There is also provided an enable gate 38 including transistor Q6 which functions in the manner heretofore described to divert current from the bases of the elements of the output gate when a signal at the enable gate transistor causes it to conduct. When the enable gate is conducting, the high impedance third state of the tristate output device appears at the output 36, because the device is able neither to source current to the output from voltage supply Vcc through transistor Q4 nor sink current from the output to ground through transistor Q2. When the enable gate is non-conducting, the device continues to operate effectively as a bistate device alternating levels between high and low level according to whether the device is sinking or sourcing current at the output. Diodes D3 and D4 coupled between the devices and the collector circuit of the enable gate pulldown transistor Q6 isolate the collector and base of the phase splitter.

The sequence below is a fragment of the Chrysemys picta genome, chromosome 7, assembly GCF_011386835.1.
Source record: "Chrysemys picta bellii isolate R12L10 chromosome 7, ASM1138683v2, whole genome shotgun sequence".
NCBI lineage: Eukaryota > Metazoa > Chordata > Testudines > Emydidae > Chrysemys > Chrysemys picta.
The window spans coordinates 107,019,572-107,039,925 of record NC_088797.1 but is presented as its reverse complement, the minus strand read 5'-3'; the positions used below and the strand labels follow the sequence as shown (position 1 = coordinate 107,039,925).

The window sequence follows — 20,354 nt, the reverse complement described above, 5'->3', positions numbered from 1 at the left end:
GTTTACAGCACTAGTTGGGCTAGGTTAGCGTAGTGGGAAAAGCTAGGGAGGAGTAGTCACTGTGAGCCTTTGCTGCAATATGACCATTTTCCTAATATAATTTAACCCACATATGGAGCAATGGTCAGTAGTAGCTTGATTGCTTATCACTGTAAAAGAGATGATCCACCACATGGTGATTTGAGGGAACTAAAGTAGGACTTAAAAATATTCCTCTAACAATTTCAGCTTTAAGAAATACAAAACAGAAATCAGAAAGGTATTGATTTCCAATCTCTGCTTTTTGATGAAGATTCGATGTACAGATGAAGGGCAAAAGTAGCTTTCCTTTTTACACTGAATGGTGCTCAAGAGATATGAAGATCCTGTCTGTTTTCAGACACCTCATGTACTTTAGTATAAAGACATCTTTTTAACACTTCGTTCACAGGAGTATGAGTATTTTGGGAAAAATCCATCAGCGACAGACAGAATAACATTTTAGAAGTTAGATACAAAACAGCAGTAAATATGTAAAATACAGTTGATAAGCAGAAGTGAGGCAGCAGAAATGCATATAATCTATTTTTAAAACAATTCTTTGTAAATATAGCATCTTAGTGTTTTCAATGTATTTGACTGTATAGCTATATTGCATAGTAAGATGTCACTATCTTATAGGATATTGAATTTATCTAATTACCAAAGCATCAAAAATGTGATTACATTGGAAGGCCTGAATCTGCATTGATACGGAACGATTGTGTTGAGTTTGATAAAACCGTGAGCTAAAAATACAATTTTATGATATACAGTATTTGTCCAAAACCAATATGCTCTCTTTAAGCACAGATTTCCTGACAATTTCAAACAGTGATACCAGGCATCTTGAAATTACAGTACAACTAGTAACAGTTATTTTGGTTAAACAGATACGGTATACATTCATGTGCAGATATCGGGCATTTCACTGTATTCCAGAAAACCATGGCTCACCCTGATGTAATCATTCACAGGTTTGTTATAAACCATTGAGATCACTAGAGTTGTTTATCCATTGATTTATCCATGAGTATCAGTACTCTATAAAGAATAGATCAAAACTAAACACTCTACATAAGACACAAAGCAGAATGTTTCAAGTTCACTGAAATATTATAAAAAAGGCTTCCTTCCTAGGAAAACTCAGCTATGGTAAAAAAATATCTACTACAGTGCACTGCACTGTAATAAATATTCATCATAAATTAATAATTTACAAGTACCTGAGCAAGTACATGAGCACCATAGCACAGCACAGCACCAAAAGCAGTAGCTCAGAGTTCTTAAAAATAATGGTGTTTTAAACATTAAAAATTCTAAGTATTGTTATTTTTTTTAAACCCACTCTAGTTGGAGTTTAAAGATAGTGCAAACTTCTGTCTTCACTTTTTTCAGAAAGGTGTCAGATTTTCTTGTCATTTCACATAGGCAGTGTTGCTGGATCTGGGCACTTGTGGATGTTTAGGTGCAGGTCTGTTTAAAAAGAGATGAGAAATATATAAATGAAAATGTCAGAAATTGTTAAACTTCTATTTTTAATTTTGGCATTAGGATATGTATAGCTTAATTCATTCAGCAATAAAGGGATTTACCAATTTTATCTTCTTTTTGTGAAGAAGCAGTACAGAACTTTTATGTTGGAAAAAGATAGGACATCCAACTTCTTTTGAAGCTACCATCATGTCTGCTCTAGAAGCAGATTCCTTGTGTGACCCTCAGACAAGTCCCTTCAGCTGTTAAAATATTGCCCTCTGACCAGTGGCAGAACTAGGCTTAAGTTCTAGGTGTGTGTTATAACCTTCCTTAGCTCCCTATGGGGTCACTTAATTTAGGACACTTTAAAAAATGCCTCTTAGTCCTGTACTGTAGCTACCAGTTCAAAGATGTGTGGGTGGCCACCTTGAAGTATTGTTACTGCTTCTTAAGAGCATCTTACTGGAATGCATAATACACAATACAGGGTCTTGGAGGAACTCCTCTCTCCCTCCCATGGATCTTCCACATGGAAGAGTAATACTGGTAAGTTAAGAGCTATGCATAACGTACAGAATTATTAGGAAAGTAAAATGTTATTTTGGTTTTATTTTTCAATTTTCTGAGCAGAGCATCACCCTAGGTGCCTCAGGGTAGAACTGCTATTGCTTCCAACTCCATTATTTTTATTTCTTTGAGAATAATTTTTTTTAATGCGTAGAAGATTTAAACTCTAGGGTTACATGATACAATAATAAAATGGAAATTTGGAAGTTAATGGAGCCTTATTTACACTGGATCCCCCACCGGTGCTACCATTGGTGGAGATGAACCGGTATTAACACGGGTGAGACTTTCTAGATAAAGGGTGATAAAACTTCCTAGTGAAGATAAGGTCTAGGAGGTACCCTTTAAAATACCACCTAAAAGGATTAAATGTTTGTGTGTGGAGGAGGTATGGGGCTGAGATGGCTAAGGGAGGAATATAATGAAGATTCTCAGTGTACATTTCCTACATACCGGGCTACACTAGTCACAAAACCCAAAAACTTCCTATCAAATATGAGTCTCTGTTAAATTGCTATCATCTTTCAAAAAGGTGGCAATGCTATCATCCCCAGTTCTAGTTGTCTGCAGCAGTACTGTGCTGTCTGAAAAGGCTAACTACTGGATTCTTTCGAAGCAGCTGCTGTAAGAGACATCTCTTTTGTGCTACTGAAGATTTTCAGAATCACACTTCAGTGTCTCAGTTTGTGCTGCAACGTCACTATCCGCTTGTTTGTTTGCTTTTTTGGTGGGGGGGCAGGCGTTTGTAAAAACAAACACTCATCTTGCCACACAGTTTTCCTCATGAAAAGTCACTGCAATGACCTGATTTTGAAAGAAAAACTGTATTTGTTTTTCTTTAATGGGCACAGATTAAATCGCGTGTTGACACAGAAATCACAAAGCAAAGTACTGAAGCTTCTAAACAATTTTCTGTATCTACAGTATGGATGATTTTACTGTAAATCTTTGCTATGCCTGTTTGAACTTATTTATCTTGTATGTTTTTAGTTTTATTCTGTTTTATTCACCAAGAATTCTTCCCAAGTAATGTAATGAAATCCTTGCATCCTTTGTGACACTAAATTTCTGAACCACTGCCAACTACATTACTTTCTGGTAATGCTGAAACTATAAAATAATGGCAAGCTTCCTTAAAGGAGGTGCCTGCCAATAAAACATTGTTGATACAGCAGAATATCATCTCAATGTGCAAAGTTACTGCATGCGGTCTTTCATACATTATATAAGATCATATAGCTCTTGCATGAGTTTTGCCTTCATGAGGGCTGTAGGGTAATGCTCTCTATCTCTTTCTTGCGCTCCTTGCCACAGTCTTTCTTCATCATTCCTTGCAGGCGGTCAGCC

In accordance with the invention, additional components are integrated into the TTL tristate output device using the dual phase splitter transistors in order to combine the features of a high impedance third state with low power consumption. While the emitters of Q1 and Q11 are coupled directly to the base of pulldown transistor Q2 for jointly controlling the pulldown element, versatility is achieved through the respective collector couplings.